Victims of Pulse nightclub massacre remembered 5 years later

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A visitor looks over a display with the photos and names of the 49 victims that died at the Pulse nightclub memorial Friday, June 11, 2021, in Orlando, Fla. Saturday will mark the fifth anniversary of the mass shooting at the site. (AP Photo/John Raoux)

ORLANDO, Fla. (AP) — The 49 people killed in a mass shooting at a gay nightclub in Florida were honored in Orlando and around the world on Saturday, the fifth anniversary of the attack.

City of Orlando officials say more than 600 places of worship worldwide tolled their bells 49 times to honor each victim who died in the Pulse Nightclub shooting. The First United Methodist Church of Orlando gathered loved ones and community members and read the victims’ names.

Elected leaders and activists said throughout the day that the people who died need to be remembered not just with words, but with actions. U.S. Rep. Stephanie Murphy, a Democrat who represents Orlando, said during a livestreamed national discussion hosted by a coalition of human rights and gun safety groups that she was inspired to run for public office following the tragedy.

“After five years, I still can’t fathom why someone would do this. How could their hate be so strong?” Murphy said. “But today I have an even harder time understanding why some politicians still refuse to take the most basic steps to prevent the next shooting.”

President Joe Biden said Saturday that he will sign a bill naming the nightclub as a national memorial. He emphasized in a statement that the country must do more to reduce gun violence, such as banning assault weapons and closing loopholes in regulations that enable gun buyers to bypass background checks.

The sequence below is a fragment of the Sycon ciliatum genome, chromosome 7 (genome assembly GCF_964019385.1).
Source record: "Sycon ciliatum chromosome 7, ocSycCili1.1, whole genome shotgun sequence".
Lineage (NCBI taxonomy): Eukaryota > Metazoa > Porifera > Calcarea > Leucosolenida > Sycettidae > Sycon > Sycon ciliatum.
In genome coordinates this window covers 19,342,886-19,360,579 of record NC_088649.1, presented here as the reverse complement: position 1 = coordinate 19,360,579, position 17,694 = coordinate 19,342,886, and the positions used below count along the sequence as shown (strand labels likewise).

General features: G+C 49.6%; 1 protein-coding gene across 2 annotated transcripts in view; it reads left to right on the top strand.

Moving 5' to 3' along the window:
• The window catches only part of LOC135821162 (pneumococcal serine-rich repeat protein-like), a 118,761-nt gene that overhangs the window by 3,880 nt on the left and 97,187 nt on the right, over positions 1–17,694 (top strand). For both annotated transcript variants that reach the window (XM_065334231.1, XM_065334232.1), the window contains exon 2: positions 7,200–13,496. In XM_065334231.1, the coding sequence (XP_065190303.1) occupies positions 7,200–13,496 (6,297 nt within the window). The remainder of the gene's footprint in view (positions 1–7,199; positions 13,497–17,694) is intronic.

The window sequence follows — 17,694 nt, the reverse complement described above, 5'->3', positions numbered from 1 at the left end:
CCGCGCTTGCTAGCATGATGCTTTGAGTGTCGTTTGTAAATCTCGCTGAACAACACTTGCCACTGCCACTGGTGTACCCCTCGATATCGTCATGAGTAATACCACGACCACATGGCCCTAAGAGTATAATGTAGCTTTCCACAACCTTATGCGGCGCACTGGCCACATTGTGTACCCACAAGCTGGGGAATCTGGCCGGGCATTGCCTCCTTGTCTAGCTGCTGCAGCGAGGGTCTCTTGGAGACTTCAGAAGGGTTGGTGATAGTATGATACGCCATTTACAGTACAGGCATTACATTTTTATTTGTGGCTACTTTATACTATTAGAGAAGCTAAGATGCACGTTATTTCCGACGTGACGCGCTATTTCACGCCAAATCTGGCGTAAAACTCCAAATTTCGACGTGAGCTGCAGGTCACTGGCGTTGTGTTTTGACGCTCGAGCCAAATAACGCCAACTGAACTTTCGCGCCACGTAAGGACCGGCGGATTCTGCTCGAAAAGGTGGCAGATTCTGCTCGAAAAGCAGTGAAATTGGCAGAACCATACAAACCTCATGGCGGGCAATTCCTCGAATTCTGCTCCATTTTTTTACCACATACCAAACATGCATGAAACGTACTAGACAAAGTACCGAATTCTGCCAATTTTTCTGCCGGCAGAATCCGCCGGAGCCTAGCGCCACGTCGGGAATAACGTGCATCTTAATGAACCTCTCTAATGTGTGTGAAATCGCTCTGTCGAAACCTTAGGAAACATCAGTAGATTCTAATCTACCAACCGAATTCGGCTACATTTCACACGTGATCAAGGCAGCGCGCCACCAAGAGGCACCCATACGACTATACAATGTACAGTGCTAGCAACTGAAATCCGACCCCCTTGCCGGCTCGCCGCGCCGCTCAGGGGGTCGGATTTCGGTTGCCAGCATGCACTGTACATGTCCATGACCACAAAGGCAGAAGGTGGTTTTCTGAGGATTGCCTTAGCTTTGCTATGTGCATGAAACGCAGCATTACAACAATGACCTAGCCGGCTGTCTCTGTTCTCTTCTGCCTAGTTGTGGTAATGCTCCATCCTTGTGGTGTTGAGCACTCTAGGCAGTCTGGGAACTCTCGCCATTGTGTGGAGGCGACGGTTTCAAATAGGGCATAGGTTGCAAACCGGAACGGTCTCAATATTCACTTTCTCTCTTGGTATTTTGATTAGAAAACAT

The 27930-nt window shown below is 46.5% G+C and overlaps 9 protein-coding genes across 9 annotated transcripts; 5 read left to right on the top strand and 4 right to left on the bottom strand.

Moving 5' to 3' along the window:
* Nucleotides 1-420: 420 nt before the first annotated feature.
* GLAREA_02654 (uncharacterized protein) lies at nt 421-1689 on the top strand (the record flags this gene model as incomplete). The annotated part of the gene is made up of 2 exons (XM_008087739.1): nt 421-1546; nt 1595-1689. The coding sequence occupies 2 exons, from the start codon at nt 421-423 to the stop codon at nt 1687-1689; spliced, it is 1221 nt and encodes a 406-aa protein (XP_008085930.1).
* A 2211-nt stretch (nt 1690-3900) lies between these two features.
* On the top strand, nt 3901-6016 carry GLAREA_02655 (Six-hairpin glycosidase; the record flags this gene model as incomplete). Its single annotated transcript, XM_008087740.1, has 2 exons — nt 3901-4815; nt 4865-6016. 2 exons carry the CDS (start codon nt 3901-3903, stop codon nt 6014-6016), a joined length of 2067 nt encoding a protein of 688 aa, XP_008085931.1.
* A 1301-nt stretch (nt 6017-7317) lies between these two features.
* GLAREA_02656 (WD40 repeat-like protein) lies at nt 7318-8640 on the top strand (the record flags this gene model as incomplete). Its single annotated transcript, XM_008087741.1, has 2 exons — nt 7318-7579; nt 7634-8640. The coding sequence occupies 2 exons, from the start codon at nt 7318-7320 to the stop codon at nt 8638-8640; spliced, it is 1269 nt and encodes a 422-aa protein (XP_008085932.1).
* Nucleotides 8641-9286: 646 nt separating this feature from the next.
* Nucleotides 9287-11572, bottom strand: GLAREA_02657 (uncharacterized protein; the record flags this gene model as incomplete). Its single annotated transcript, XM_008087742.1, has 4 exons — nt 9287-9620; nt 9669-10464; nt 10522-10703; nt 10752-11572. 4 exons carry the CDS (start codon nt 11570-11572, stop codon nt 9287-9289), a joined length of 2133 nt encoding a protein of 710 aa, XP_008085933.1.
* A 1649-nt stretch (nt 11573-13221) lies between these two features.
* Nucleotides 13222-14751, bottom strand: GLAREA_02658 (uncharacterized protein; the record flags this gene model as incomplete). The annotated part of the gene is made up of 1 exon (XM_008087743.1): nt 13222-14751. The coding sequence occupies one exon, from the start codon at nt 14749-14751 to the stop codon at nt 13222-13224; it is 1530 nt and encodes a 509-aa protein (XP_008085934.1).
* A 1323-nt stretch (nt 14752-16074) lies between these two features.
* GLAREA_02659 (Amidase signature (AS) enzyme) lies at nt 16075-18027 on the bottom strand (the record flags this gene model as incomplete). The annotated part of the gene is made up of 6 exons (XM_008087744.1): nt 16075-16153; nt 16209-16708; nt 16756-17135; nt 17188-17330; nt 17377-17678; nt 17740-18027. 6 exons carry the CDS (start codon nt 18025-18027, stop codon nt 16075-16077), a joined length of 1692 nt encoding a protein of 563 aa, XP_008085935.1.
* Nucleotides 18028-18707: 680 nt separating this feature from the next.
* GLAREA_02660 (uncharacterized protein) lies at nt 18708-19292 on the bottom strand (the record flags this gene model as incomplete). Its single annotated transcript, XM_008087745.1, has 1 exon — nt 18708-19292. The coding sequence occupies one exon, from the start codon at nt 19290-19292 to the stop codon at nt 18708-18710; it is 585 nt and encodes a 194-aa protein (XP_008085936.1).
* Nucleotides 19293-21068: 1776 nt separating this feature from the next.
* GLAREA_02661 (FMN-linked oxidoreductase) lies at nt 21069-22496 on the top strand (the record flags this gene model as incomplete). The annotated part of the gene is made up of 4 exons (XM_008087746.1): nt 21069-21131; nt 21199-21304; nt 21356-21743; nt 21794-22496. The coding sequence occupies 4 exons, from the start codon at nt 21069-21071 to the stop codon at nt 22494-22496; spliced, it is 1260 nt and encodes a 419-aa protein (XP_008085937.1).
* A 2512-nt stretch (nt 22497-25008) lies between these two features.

Brandon Wolf, media relations manager for the LGBTQ rights organization Equality Florida, recalled being at Pulse the night of the massacre and losing two of his best friends. He said during the panel discussion that he has since dedicated his life to making sure they didn’t become a statistic.

“My job every single day is to defend our community against violence and hatred in every form it takes,” Wolf said. “This work is a constant reminder that the shooting at Pulse was not an aberration. LGBTQ people are still under attack.”

The deadliest attack on the LGBTQ community in U.S. history left 49 people dead and 53 people wounded as “Latin Night” was being celebrated at the club on June 12, 2016. Gunman Omar Mateen was killed after a three-hour standoff by SWAT team members. He had pledged allegiance to the Islamic State.

Dozens of survivors, family members of those who died and first responders were invited to a ceremony Saturday night on the grounds of the former club, south of downtown Orlando. The site has been turned into an interim memorial lined with photos of the victims and rainbow-colored flowers and mementos.

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